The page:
Now, it’s not that the characters can’t do bad things – Puss & Boots is clearly a tortured guy whose done some bad stuff for the Rebellion – but there’s a difference between “shady” and “cold blooded murder.” For instance: Han Solo shoots a guy in cold blood during his intro, but the guy he shoots is also clearly a shady operator with intent to harm him. We learn Han Solo has a dark side, but we don’t recoil. Puss & Boots is actively unlikable from Jump Street. And, worse, it affects the entire story. Puss & Boots’ arc from friend-homicide to hero is a tough pill to swallow, especially when he’s not particularly likable at any point in the movie.

The Imperial pilot, who I think is named Bodhi (Riz Ahmed), suffers an intro that is the least-effective and actively confusing. He isn’t seen piloting anything, and doesn’t seem to be wearing any super-obvious Imperial gear. And since he’s introduced with a vague conversation between factions we’ve never seen before, I could feel the disinterest and confusion in my theater. My wife, an extremely intelligent English major, turned toward me during these “scenes-in-a-blender,” “twelve planets in four minutes” sequence and asked me if I understood anything that was going on. I was like, “Not even a little bit.”

confused

Now, a scene in the beginning of a movie can be confusing and out of place – we know as an audience that we’re not meant to understand it, and all will be made clear. The problem is, to use that technique, the scene has to be actively interesting or just good on its own. Like, the scene works, we just don’t understand the context. Bodhi’s intro just goes nowhere. Plus, he gets “driven insane” by a horrifying tentacle monster in a sequence that is shockingly un-Star Wars, but then he isn’t insane at all after Puss & Boots gives him a pep-talk. Which is nice.

Jyn Erso’s second introduction doesn’t serve her any better – she’s a prisoner (good so far), but then she beats the shit out of her rescuers for . . . some reason. So here’s what we learn about her character during her intro: She’s A) good at kicking and B) an ungrateful jerk. Okay, good start.

Then we meet Robot Alan Tudyk (Alan Tudyk), and he’s a jerk. Albeit a funny jerk, which helps. So, three jerks and a pilot guy. So far so good.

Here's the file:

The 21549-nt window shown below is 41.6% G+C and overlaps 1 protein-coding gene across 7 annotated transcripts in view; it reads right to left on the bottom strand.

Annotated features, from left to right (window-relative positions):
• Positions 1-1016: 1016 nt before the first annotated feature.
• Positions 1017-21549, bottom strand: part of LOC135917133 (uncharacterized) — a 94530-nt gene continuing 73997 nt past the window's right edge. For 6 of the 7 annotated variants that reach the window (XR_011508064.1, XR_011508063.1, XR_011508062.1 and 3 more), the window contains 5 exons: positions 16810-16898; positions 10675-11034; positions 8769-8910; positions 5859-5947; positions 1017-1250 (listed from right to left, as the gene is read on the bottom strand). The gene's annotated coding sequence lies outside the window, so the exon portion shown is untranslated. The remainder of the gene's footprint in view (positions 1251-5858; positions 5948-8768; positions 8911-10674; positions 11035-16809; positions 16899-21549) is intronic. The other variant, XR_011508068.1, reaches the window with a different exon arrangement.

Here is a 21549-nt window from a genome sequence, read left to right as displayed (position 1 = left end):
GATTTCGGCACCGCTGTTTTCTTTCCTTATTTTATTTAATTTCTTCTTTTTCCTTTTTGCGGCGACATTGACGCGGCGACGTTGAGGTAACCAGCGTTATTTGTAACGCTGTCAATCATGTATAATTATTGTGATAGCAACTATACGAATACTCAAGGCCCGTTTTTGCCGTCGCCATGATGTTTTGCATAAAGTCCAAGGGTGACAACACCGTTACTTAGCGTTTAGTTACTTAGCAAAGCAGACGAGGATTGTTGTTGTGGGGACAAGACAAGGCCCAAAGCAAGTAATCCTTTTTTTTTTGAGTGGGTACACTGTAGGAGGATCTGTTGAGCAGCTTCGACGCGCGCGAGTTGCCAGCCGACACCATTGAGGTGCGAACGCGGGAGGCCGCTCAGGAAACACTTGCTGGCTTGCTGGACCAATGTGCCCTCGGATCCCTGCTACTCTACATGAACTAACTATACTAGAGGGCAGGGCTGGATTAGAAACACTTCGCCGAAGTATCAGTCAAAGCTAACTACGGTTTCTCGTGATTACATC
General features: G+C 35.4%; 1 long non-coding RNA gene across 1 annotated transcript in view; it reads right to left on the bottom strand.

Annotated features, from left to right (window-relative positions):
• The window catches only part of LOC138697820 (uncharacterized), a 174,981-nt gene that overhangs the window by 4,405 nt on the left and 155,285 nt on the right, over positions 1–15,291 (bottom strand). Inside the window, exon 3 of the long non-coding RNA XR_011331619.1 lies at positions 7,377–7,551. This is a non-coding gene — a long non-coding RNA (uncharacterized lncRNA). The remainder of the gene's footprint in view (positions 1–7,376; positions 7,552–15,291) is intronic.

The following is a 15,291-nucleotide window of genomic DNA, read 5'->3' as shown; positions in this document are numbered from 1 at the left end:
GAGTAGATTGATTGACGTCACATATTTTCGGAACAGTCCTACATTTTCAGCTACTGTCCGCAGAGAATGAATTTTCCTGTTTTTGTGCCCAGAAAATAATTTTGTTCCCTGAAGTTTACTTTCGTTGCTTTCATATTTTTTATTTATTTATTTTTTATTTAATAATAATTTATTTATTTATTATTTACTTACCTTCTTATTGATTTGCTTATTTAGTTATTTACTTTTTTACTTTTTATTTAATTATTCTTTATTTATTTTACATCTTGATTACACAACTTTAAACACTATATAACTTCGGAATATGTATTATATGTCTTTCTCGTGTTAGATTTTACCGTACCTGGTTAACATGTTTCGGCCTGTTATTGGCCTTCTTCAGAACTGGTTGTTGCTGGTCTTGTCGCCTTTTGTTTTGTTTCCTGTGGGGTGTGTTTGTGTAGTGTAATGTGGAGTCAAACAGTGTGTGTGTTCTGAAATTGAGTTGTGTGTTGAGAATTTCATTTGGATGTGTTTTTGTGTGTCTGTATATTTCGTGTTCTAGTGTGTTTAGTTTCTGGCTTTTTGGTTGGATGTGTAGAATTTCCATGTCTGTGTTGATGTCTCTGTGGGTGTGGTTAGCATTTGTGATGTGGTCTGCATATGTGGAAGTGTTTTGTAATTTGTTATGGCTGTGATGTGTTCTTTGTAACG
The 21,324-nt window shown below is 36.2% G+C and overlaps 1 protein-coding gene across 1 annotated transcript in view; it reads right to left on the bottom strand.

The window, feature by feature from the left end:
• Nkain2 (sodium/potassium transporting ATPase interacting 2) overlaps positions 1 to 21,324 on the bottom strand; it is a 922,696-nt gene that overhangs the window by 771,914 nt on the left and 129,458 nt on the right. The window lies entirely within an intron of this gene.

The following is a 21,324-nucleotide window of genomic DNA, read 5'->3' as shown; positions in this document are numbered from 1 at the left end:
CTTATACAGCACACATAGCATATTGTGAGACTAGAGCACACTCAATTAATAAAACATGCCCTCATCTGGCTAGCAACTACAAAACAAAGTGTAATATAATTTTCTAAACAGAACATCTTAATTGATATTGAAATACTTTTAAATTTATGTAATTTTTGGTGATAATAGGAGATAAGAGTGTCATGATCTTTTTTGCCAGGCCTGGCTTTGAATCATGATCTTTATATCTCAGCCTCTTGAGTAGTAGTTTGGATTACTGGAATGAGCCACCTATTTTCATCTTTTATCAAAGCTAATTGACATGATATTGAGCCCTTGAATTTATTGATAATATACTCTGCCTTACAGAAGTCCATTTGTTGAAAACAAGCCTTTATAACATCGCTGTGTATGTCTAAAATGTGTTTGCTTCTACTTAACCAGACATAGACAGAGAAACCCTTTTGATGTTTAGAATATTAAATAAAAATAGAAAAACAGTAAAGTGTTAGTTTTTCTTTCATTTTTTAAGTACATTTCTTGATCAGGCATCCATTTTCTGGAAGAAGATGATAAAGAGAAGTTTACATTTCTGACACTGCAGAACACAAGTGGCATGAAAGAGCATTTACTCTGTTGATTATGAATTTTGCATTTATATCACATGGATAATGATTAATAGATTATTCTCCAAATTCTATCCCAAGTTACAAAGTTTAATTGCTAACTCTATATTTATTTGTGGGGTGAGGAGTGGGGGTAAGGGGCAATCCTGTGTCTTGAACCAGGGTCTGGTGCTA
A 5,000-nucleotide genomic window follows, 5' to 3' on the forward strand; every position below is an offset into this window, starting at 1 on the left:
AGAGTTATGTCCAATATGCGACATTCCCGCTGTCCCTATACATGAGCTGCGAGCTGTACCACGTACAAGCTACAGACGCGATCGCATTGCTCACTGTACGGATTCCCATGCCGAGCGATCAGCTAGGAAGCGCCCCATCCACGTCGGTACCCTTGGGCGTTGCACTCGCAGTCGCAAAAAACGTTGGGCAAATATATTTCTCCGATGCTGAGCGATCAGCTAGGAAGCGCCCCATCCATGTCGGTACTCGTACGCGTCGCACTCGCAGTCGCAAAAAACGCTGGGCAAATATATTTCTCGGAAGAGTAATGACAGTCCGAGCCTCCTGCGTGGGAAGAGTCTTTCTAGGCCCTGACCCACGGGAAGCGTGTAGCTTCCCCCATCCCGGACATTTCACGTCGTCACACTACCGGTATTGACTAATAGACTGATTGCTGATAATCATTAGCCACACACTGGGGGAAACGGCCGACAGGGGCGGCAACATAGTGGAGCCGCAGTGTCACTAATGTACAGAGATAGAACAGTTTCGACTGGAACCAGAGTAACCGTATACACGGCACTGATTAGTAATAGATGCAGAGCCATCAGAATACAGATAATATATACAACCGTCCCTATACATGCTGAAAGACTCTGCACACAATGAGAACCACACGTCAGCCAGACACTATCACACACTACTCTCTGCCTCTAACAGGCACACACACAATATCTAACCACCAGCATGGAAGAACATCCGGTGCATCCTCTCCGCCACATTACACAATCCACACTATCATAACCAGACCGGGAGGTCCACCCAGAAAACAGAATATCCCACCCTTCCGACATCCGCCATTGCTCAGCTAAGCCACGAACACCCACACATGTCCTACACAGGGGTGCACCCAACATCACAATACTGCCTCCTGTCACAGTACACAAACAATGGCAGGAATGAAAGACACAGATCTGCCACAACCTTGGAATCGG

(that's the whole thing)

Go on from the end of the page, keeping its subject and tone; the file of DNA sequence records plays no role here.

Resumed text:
Churro (Donnie Yen) and Dole Whip (Jiang Wen) have the best introduction in the movie, if you include their fight scenes. Churro is established right away as a funny/quirky old kook with a spiritual side, with Dole Whip as his long-suffering best friend / maybe war buddy / maybe lover. Tiny nitpick: I’m not sure how Dole Whip was allowed to just kick it unmolested in a city under fascist Imperial occupation whilst wearing a fucking blaster cannon on his back, but c’est la vie.

Pictured: Discretion

Pictured: Discretion

Exposition Explosion

There’s a few instances of “telling not showing” that could have been remedied.

We learn that Saul, Saw, Sam . . .  Ghost Dog (Forrest Whittaker) was Jyn’s mentor. We learn this because he tells us this. Then tells us he abandoned her for some reason. Then tells us he misses her. This is all done in four lines of dialogue and then forgotten about. Why not have Jyn use some clever and noteworthy trick to pick a lock, set a bomb, flush coolant on a blaster, etc, and then show Ghost Dog do that later in the movie too. Or even a line of dialogue that they both parrot when they’re interrogating someone or being an asshole. Or a bracelet that they both wear, you get the idea.

There’s a few more instances of this, and I get it: the movie was already long, and this kind of stuff stretches the run time. I’d argue, however, that it’s better to cut something than do it half-assed – just drop the Jyn / Saw, Saul, Sam . . . Ghost Dog thing and be done with it. It doesn’t really add anything that the movie needed. One dead father figure is enough. Two is overkill.

Oh, while we’re talking about unnecessary bits in need of trimming: the Khyber crystal necklace around Jyn’s neck . . . why? It’s a Chekov’s gun that doesn’t get shot, or even referenced past the movie’s halfway point. Why was that there?

Also, how did Puss & Boots know that Jyn’s dad would be out on the balcony in the rain planet? The robot even says that he set his rifle for sniper mode. The only reason Jyn’s dad, Space Le Chiffre, was out on the landing pad was because KKK Kommander had a surprise inspection. I mean, it was raining. There’s no other way they’d just be out there. Did Puss & Boots read the script?

script

The CGI Horror Show

This isn’t really a writer thing, but it is about mechanics, so I’m including it here. We absolutely, 100%, double-plus serious did not need the horrifying dead-eyed CGI corpses of Peter Cushing and young-Carrie Fisher. They don’t look remotely real, but they are intensely distracting. The only thing I could think or even hear during the Tarkin scenes was a sentence in my head that basically went like this with the occasional variation: “That’s not real that’s not real that looks awful that’s not real look at his mouth and his DEAD EYES AWWWWW.”

It almost works for Tarkin because he’s supposed to be creepy and off-putting, but it completely ruins the hopeful, uplifting scene where zombie-Leia turns around and smiles at the camera and I can see the plastic grin and the cold abyss of todash darkness in her eyes that have seen the falling of the Tower and the long eternal night that will one day digest us all.